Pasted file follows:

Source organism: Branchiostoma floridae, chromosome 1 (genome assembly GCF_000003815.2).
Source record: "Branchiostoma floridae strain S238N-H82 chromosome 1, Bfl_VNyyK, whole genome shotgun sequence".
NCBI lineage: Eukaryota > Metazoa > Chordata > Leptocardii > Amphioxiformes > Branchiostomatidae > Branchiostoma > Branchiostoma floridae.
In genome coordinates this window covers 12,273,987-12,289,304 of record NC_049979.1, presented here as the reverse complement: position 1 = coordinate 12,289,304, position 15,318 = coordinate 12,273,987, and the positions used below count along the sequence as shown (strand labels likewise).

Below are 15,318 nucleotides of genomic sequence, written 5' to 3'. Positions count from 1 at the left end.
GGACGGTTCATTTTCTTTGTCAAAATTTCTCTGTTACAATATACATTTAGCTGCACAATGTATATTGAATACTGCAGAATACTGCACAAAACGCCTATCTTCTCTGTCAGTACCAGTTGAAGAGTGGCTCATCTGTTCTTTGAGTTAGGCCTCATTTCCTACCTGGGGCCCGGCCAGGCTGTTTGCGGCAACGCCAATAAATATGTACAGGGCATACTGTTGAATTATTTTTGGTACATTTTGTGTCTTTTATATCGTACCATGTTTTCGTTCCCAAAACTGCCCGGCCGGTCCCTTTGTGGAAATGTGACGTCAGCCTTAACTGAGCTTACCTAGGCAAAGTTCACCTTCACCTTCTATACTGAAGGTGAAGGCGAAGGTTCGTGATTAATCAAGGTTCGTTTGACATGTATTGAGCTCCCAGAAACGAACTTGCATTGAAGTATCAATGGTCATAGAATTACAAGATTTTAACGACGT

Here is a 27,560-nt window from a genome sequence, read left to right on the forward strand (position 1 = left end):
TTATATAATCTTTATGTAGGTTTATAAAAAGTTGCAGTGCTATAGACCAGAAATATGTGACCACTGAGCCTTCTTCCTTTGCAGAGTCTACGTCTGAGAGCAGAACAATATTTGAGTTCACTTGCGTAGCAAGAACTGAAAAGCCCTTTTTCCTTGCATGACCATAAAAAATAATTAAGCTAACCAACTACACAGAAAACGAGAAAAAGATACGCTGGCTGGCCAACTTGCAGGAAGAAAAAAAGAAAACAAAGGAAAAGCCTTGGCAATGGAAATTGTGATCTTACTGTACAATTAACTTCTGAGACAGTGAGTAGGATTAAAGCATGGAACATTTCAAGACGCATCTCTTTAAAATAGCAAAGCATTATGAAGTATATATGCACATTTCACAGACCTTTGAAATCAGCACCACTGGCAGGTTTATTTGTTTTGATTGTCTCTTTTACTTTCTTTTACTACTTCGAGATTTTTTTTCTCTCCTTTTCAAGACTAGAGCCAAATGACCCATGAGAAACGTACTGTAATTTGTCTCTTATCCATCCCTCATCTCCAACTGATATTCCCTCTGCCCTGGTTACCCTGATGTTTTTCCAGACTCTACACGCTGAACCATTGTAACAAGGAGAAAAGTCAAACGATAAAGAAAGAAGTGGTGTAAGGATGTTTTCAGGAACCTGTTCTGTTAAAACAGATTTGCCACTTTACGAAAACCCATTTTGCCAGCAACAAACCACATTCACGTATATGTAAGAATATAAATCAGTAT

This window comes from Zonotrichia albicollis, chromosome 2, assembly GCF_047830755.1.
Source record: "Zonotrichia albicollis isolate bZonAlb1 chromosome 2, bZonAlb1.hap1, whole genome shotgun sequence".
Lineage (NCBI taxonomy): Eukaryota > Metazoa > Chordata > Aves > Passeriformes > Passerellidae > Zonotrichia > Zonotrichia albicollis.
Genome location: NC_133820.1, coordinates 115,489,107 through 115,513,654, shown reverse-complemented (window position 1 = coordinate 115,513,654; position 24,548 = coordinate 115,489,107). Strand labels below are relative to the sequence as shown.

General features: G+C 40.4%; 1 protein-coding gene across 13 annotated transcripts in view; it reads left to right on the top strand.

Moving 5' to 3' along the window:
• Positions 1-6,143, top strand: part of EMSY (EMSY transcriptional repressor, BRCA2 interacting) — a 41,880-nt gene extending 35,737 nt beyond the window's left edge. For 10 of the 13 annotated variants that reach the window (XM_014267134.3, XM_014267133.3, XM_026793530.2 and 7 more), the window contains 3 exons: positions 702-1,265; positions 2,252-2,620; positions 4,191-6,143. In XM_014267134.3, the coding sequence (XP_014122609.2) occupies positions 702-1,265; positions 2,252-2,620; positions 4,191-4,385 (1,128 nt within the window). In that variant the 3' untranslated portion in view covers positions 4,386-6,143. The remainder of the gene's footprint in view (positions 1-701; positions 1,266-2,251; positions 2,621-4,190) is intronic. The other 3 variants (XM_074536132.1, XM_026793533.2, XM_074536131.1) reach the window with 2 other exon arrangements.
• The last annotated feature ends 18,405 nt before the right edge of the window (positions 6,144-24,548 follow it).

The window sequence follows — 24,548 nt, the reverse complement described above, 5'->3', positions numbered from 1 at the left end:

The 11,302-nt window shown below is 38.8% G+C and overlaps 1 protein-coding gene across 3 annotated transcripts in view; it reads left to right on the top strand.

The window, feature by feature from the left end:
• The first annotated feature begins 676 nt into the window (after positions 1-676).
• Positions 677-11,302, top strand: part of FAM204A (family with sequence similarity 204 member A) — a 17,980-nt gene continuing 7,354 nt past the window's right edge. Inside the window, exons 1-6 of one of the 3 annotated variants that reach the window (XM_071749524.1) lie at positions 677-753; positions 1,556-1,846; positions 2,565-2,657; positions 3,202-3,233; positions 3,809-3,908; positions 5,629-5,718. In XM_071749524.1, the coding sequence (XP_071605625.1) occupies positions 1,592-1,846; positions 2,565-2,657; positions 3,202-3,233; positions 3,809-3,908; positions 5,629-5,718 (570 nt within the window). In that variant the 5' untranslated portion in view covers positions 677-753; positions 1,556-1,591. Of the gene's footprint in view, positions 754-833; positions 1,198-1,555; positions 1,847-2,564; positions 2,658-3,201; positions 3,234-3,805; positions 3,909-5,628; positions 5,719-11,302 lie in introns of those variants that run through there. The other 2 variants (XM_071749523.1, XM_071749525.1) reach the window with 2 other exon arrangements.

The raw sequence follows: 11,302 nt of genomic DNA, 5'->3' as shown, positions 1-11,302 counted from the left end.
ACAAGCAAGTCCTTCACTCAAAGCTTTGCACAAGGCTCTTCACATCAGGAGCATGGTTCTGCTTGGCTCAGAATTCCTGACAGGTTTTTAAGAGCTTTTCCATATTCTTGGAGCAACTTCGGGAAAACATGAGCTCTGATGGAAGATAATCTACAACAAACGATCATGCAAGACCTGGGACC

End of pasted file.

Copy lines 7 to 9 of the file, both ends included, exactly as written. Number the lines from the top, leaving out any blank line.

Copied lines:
Here is a 27,560-nt window from a genome sequence, read left to right on the forward strand (position 1 = left end):
TTATATAATCTTTATGTAGGTTTATAAAAAGTTGCAGTGCTATAGACCAGAAATATGTGACCACTGAGCCTTCTTCCTTTGCAGAGTCTACGTCTGAGAGCAGAACAATATTTGAGTTCACTTGCGTAGCAAGAACTGAAAAGCCCTTTTTCCTTGCATGACCATAAAAAATAATTAAGCTAACCAACTACACAGAAAACGAGAAAAAGATACGCTGGCTGGCCAACTTGCAGGAAGAAAAAAAGAAAACAAAGGAAAAGCCTTGGCAATGGAAATTGTGATCTTACTGTACAATTAACTTCTGAGACAGTGAGTAGGATTAAAGCATGGAACATTTCAAGACGCATCTCTTTAAAATAGCAAAGCATTATGAAGTATATATGCACATTTCACAGACCTTTGAAATCAGCACCACTGGCAGGTTTATTTGTTTTGATTGTCTCTTTTACTTTCTTTTACTACTTCGAGATTTTTTTTCTCTCCTTTTCAAGACTAGAGCCAAATGACCCATGAGAAACGTACTGTAATTTGTCTCTTATCCATCCCTCATCTCCAACTGATATTCCCTCTGCCCTGGTTACCCTGATGTTTTTCCAGACTCTACACGCTGAACCATTGTAACAAGGAGAAAAGTCAAACGATAAAGAAAGAAGTGGTGTAAGGATGTTTTCAGGAACCTGTTCTGTTAAAACAGATTTGCCACTTTACGAAAACCCATTTTGCCAGCAACAAACCACATTCACGTATATGTAAGAATATAAATCAGTAT

This window comes from Zonotrichia albicollis, chromosome 2, assembly GCF_047830755.1.